Kyoki Siren is powered by a MASSIVE 9-Litre turbocharged V12.Producing a whooping 1260Hp and 1580Nm maximum.
The extensive use of aerodynamic parts and fine tuned suspension to Siren stable at high speed.And the Handmade high quality interior can give you a comfort driving experience you never have before.On top of that is the overwhelming performance.This is not a yacht(shots fired to bugatti),this,is a hypercar.
Engine:9.0L Turbocharged V12 “Reĝino” 1260Hp@7100rpm 1580Nm@5200~5400rpm Redline@8000rpm
Gearbox: 7-speed Dual Clutch
Tyre:Sports Compound 285F/345R 20inches
Brake distance 100-0km/h: 30.9m
Top speed:420km/h(electronically limited)
Gearbox: 7-speed Dual Clutch
Laptime:1:53:11 at Automation Track
(SkyView sunroof is available)
Cuz I don’t make classic cars so that’s it.
1951 Arkani T40
One of world’s first hypercars, With a pre-war 6.2L 250HP OHC V12 engine, It reaches a top speed of over 230km/h, And it’s very fast on straight line. Well, fast… as long as it’s a very long straight line.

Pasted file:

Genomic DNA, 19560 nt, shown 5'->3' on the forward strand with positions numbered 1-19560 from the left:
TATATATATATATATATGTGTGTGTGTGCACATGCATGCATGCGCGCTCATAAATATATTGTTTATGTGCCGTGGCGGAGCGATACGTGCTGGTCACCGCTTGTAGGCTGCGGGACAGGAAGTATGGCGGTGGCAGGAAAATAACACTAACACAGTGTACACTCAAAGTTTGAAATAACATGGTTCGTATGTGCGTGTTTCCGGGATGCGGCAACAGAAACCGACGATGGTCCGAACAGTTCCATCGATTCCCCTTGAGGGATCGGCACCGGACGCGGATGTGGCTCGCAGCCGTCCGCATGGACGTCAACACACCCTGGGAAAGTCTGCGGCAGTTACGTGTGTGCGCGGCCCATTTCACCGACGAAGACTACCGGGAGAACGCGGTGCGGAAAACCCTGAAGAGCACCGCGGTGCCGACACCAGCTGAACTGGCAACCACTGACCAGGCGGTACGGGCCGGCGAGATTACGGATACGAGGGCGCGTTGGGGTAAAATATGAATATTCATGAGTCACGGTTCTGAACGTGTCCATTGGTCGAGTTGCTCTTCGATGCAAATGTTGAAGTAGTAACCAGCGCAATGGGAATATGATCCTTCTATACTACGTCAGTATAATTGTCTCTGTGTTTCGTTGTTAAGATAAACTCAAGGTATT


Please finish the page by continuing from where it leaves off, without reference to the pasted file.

With only 10 units built just before the manufacturer went to bankrupt, it is very rare to even find one at car shows like this.
(T40 Race spec parked at the Gasmean Racing Conservatory)
7 months later… a racing workshop received 1 of the 10 units of the T40. Due to it’s tuning potential, and superb handling, they turned it into a Proper racing machine. Well, Proper… except for the brakes… they cannot take the huge weight of the car…
The colors man, just wow it all looks so good. Easily the best you’ve made yet.
Zacspeed is exultant to announce that it is presenting a car at Pebble Beach. Many would expect a wild supercar or even a hypercar of some form, but we are not the people to fall into such tomfoolery. An occasion of this magnitude deserves much more than the prefixes “super” and “hyper,” hence why we took much time to develop this vehicle.